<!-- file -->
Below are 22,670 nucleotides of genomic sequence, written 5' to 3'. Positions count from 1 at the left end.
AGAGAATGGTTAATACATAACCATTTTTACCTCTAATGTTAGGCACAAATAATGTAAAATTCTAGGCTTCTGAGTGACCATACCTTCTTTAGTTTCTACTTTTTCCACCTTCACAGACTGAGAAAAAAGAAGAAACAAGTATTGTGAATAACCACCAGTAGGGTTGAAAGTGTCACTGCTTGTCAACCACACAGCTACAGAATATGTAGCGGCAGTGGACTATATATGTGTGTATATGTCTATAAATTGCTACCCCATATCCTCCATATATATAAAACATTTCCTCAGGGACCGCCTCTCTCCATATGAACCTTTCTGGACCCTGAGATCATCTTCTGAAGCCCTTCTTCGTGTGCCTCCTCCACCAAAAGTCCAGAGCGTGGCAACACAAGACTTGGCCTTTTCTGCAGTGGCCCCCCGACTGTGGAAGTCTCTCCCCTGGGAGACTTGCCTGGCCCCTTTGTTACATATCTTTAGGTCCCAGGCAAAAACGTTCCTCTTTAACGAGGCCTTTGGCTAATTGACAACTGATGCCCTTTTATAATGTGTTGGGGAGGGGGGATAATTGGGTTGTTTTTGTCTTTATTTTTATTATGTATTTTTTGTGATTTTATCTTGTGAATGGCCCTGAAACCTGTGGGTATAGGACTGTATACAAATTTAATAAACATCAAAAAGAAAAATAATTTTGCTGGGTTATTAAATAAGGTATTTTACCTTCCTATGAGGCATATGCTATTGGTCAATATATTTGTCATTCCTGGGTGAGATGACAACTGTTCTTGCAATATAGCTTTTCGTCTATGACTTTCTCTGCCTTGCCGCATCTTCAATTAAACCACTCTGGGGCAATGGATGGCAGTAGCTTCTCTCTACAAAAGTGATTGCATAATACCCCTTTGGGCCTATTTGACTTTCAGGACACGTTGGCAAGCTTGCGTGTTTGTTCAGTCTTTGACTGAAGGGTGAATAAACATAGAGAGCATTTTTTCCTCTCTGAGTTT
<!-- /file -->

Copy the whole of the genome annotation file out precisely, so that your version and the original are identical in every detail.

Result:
Below are 22,670 nucleotides of genomic sequence, written 5' to 3'. Positions count from 1 at the left end.
AGAGAATGGTTAATACATAACCATTTTTACCTCTAATGTTAGGCACAAATAATGTAAAATTCTAGGCTTCTGAGTGACCATACCTTCTTTAGTTTCTACTTTTTCCACCTTCACAGACTGAGAAAAAAGAAGAAACAAGTATTGTGAATAACCACCAGTAGGGTTGAAAGTGTCACTGCTTGTCAACCACACAGCTACAGAATATGTAGCGGCAGTGGACTATATATGTGTGTATATGTCTATAAATTGCTACCCCATATCCTCCATATATATAAAACATTTCCTCAGGGACCGCCTCTCTCCATATGAACCTTTCTGGACCCTGAGATCATCTTCTGAAGCCCTTCTTCGTGTGCCTCCTCCACCAAAAGTCCAGAGCGTGGCAACACAAGACTTGGCCTTTTCTGCAGTGGCCCCCCGACTGTGGAAGTCTCTCCCCTGGGAGACTTGCCTGGCCCCTTTGTTACATATCTTTAGGTCCCAGGCAAAAACGTTCCTCTTTAACGAGGCCTTTGGCTAATTGACAACTGATGCCCTTTTATAATGTGTTGGGGAGGGGGGATAATTGGGTTGTTTTTGTCTTTATTTTTATTATGTATTTTTTGTGATTTTATCTTGTGAATGGCCCTGAAACCTGTGGGTATAGGACTGTATACAAATTTAATAAACATCAAAAAGAAAAATAATTTTGCTGGGTTATTAAATAAGGTATTTTACCTTCCTATGAGGCATATGCTATTGGTCAATATATTTGTCATTCCTGGGTGAGATGACAACTGTTCTTGCAATATAGCTTTTCGTCTATGACTTTCTCTGCCTTGCCGCATCTTCAATTAAACCACTCTGGGGCAATGGATGGCAGTAGCTTCTCTCTACAAAAGTGATTGCATAATACCCCTTTGGGCCTATTTGACTTTCAGGACACGTTGGCAAGCTTGCGTGTTTGTTCAGTCTTTGACTGAAGGGTGAATAAACATAGAGAGCATTTTTTCCTCTCTGAGTTT